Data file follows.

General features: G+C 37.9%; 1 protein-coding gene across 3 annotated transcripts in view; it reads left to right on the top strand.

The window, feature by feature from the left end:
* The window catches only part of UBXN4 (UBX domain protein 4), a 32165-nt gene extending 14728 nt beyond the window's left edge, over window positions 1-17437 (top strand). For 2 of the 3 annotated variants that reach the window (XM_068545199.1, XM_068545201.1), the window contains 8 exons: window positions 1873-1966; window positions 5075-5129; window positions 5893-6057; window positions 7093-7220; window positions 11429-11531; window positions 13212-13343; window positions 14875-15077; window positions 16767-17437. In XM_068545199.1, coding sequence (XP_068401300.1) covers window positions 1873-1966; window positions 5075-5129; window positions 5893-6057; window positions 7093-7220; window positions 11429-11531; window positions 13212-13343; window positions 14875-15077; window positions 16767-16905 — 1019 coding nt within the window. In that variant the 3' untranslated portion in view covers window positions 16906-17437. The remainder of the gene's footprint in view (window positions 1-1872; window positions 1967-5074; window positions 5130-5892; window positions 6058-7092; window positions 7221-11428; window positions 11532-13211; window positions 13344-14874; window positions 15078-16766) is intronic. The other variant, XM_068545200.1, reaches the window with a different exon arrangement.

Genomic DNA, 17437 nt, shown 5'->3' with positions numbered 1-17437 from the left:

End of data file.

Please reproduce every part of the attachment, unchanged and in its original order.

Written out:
General features: G+C 37.9%; 1 protein-coding gene across 3 annotated transcripts in view; it reads left to right on the top strand.

The window, feature by feature from the left end:
* The window catches only part of UBXN4 (UBX domain protein 4), a 32165-nt gene extending 14728 nt beyond the window's left edge, over window positions 1-17437 (top strand). For 2 of the 3 annotated variants that reach the window (XM_068545199.1, XM_068545201.1), the window contains 8 exons: window positions 1873-1966; window positions 5075-5129; window positions 5893-6057; window positions 7093-7220; window positions 11429-11531; window positions 13212-13343; window positions 14875-15077; window positions 16767-17437. In XM_068545199.1, coding sequence (XP_068401300.1) covers window positions 1873-1966; window positions 5075-5129; window positions 5893-6057; window positions 7093-7220; window positions 11429-11531; window positions 13212-13343; window positions 14875-15077; window positions 16767-16905 — 1019 coding nt within the window. In that variant the 3' untranslated portion in view covers window positions 16906-17437. The remainder of the gene's footprint in view (window positions 1-1872; window positions 1967-5074; window positions 5130-5892; window positions 6058-7092; window positions 7221-11428; window positions 11532-13211; window positions 13344-14874; window positions 15078-16766) is intronic. The other variant, XM_068545200.1, reaches the window with a different exon arrangement.

Genomic DNA, 17437 nt, shown 5'->3' with positions numbered 1-17437 from the left: